Procedure:

1.    The teacher will ask students to recall the main philosophies, concepts and ideologies of the Enlightenment and Pre-Enlightenment Eras learned in the previous lesson. 

2.    Students will assess their prior knowledge about the Enlightenment and Pre-Enlightenment Eras by using Brainpop Game.

3.    The teacher will show a short video about the three branches of the federal government. He/she will then tape a chart of the U.S. government branches on the front wall.

4.    The teacher will have cards with key vocabulary and terms prepared in advance. Students may borrow the cards throughout the lesson.  Cards have varying levels of information to address leveled and differentiated learning.

5.  Students will be separated into small groups of three or pairs where they will collaborate on the assignment about the three branches of the national (federal) government.

6.  The teacher will write the three branches of the national (federal) government on the KWL chart (hanging on the wall in the front of the room), and students will follow along writing on the new information on their KWL handouts.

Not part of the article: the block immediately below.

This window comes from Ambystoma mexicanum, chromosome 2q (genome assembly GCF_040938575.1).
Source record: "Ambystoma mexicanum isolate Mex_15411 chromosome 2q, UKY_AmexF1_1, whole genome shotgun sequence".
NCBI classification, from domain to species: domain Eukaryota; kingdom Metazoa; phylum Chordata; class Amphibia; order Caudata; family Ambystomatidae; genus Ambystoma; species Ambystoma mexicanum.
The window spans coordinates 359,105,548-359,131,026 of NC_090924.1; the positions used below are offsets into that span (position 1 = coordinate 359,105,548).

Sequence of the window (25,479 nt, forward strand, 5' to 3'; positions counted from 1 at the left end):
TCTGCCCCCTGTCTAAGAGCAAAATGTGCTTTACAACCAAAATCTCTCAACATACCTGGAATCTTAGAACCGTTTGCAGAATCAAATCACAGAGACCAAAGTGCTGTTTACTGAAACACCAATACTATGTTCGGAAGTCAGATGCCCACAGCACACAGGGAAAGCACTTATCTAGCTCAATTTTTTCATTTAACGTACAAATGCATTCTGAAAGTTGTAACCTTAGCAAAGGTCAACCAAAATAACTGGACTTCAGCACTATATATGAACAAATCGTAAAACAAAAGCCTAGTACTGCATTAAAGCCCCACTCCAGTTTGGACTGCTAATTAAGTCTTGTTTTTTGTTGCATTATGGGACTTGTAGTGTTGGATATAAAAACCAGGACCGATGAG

7.    Students will be instructed to become Detectives or Crime Scene Investigators (CSI) to learn about the three branches of government, extracting main ideas and key elements from readings and other teacher-selected sources (e.g., government/other websites, articles, textbook, etc.).

8.    Students will work as detectives or CSIs in groups of three. Using technological devices (e.g., computers, Ipads, laptops, etc.) each group will gather information from teacher-selected articles and the textbook.  They will also use teacher-selected online videos and websites (e.g., National Archives).

9.    Students will then organize their knowledge by completing the KWL Chart (distributed earlier).

10. Then each student will create a diagram, artistic representation, or a flyer with a brief description (one paragraph) explaining the three branches of government at the federal level.

11.    Problem-solving and analysis-skills like detectives or CSIs to decide whether they will

--create a new federal (national) government branch system for America,

--create a new country with three federal government branches OR

--adhere to the current system and present their opinion through a digital software

--produce or create a product (e.g., wiki, digital story, website, etc.).

 

Assessment:

Assessment:

  1. The teacher will ask students to recall prior knowledge about the Enlightenment and Pre-Enlightenment Eras.
  2. Students will assess their prior knowledge by taking a short Brainpop Quiz on these topics.

 Formative Assessment

  1. The teacher will rotate around the room to monitor students’ progress in completing the KWL chart and participating in the small group/pair conversations. 
  2. The teacher will periodically return to the computer to check knowledge understanding through student screen-captures of content game outcomes.